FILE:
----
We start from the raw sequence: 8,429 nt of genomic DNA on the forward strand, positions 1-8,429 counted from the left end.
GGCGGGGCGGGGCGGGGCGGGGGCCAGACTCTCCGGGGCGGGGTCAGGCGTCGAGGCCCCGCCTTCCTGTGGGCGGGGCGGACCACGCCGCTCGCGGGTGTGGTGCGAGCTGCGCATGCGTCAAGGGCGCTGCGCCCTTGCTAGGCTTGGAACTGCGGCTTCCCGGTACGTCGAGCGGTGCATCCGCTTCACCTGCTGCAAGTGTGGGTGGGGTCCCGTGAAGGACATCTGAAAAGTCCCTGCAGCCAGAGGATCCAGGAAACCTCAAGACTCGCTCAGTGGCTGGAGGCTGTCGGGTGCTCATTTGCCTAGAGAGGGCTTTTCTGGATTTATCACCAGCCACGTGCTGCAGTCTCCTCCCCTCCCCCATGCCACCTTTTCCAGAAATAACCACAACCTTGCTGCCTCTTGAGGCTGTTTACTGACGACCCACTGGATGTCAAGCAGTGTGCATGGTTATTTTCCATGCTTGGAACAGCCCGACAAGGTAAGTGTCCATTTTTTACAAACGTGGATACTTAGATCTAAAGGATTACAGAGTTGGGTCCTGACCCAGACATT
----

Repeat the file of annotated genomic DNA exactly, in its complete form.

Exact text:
We start from the raw sequence: 8,429 nt of genomic DNA on the forward strand, positions 1-8,429 counted from the left end.
GGCGGGGCGGGGCGGGGCGGGGGCCAGACTCTCCGGGGCGGGGTCAGGCGTCGAGGCCCCGCCTTCCTGTGGGCGGGGCGGACCACGCCGCTCGCGGGTGTGGTGCGAGCTGCGCATGCGTCAAGGGCGCTGCGCCCTTGCTAGGCTTGGAACTGCGGCTTCCCGGTACGTCGAGCGGTGCATCCGCTTCACCTGCTGCAAGTGTGGGTGGGGTCCCGTGAAGGACATCTGAAAAGTCCCTGCAGCCAGAGGATCCAGGAAACCTCAAGACTCGCTCAGTGGCTGGAGGCTGTCGGGTGCTCATTTGCCTAGAGAGGGCTTTTCTGGATTTATCACCAGCCACGTGCTGCAGTCTCCTCCCCTCCCCCATGCCACCTTTTCCAGAAATAACCACAACCTTGCTGCCTCTTGAGGCTGTTTACTGACGACCCACTGGATGTCAAGCAGTGTGCATGGTTATTTTCCATGCTTGGAACAGCCCGACAAGGTAAGTGTCCATTTTTTACAAACGTGGATACTTAGATCTAAAGGATTACAGAGTTGGGTCCTGACCCAGACATT